Just a DASH of salt, please!
High blood pressure, called “hypertension” is very common with complications including heart failure, decreased kidney function, vision loss, and stroke. Uncontrolled high blood pressure can lead to cognitive impairment, vascular dementia, transient ischemic attacks by blocking blood flow to the brain. There are dietary steps that you can take to reduce your risk of hypertension. These steps are called, Dietary Approaches to Stop Hypertension also known as the DASH diet. These steps and approaches are a lifestyle more than they are a diet. Take a look at some easy steps below to reduce your risk of hypertension.
Watch your sodium intake
When shopping at the grocery store look for items that say:
- No salt added
- Reduced sodium
- Low sodium
Common items that tend to be higher in sodium include condiments, deli meats and hot dogs, high processed foods like chips, bread, canned soups and vegetables. Look at the back of the package to see how much sodium is in the product per serving. One way to know if a product has high sodium is to compare the amount of sodium to the number of calories. Ideally, we’d like to keep sodium equal to or less than the number of calories for any particular product. It may not be a big deal if the sodium is a little higher than calories, but when products have a lot of sodium, they tend to have 4, 5, or more than 6 times the amount of sodium as calories.
Don’t forget to consider the entire meal or the entire day. If you eat a sandwich with high-sodium bread and deli meat, make sure to eat it along with a salad using homemade no-oil dressing.
Modifiable lifestyle choices
The first thing that you can change is smoking habits. If you smoke, try to reduce the amount you smoke per day. If you don’t smoke, do not start smoking! Another thing that you can do is to make sure you get plenty of exercise. Try aerobic exercises 4 times per week for roughly 30-60 minutes. This could be something like a brisk walk, swim, or bike. You can also try to limit alcohol to one drink per day for women and two drinks for men. An example of one alcoholic beverage would include a 24 oz beer, 10 oz of wine, or 3 oz of liquor.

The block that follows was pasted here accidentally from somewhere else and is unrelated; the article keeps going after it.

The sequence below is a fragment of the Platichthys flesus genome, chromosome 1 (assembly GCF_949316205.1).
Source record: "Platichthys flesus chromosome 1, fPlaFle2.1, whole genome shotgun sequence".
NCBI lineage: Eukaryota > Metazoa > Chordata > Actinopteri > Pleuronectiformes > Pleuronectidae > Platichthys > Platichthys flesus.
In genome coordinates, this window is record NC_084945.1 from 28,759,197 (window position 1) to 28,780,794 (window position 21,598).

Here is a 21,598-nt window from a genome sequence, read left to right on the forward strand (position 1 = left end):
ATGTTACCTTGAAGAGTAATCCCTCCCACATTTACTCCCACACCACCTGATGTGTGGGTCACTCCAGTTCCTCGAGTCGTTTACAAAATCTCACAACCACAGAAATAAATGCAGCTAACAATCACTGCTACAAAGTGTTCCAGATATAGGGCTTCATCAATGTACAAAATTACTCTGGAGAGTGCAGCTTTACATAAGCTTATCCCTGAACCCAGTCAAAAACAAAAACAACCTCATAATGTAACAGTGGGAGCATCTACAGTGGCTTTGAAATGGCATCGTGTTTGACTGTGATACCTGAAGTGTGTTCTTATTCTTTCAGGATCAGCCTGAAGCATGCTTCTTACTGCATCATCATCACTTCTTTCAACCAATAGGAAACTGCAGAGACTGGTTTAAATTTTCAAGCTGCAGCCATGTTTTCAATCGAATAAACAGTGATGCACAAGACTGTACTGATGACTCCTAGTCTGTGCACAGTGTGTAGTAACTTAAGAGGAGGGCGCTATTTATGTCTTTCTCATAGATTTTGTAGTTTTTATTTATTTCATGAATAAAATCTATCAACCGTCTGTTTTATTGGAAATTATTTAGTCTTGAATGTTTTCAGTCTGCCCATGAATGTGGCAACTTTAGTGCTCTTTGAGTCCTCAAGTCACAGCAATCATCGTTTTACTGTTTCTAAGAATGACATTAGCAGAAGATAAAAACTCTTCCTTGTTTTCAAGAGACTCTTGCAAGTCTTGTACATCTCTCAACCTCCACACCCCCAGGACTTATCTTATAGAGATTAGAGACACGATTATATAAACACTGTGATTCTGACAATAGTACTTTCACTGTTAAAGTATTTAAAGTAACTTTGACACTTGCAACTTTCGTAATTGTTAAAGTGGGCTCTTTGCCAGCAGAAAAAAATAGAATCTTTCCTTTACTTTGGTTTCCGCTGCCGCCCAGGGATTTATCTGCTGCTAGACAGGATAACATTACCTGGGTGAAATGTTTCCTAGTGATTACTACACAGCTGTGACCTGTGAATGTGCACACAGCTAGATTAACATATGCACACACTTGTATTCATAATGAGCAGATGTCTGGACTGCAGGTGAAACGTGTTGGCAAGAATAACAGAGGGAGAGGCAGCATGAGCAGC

Listed below are some vitamins and minerals that play an important role in controlling blood pressure as well as some examples as to where you can find these vitamins and minerals and how much you should try to eat daily.
Potassium: 470 mg/day
- Food: Bananas, spinach, potatoes
Magnesium: 500 mg/day
- Food: Green leafy vegetables, nuts and seeds
Calcium: 1240 mg/day
- Food: Kale, yogurt, low-fat or fat free milk
Fiber: 25-30 mg/day
- Food: Oatmeal, whole-wheat bread, dates, and strawberries
Tips for cooking and eating out
- Eat home-cooked meals as much as possible. Eighty percent of sodium consumed by Americans comes from foods they don’t prepare themselves. Know what you are eating.
- When you are out at a restaurant, ask for the sauce or dressing on the side
- Call the restaurant ahead of time to see if they can accommodate your wishes.
- Rinse all of your canned vegetables under water to reduce the sodium even more.
- When cooking, you can use herbs and no salt added seasoning to flavor your food. Herbs that add a bold flavor include garlic, citrus (lemons and limes), vinegar, and basal, and ginger.
- Always taste your food before you salt it! If using herbs with bold flavors, you may not need salt.
Co-written by Katie Wolf, graduate dietetic intern, and Heather Borders, Registered Dietitian with Kailo Nutrition.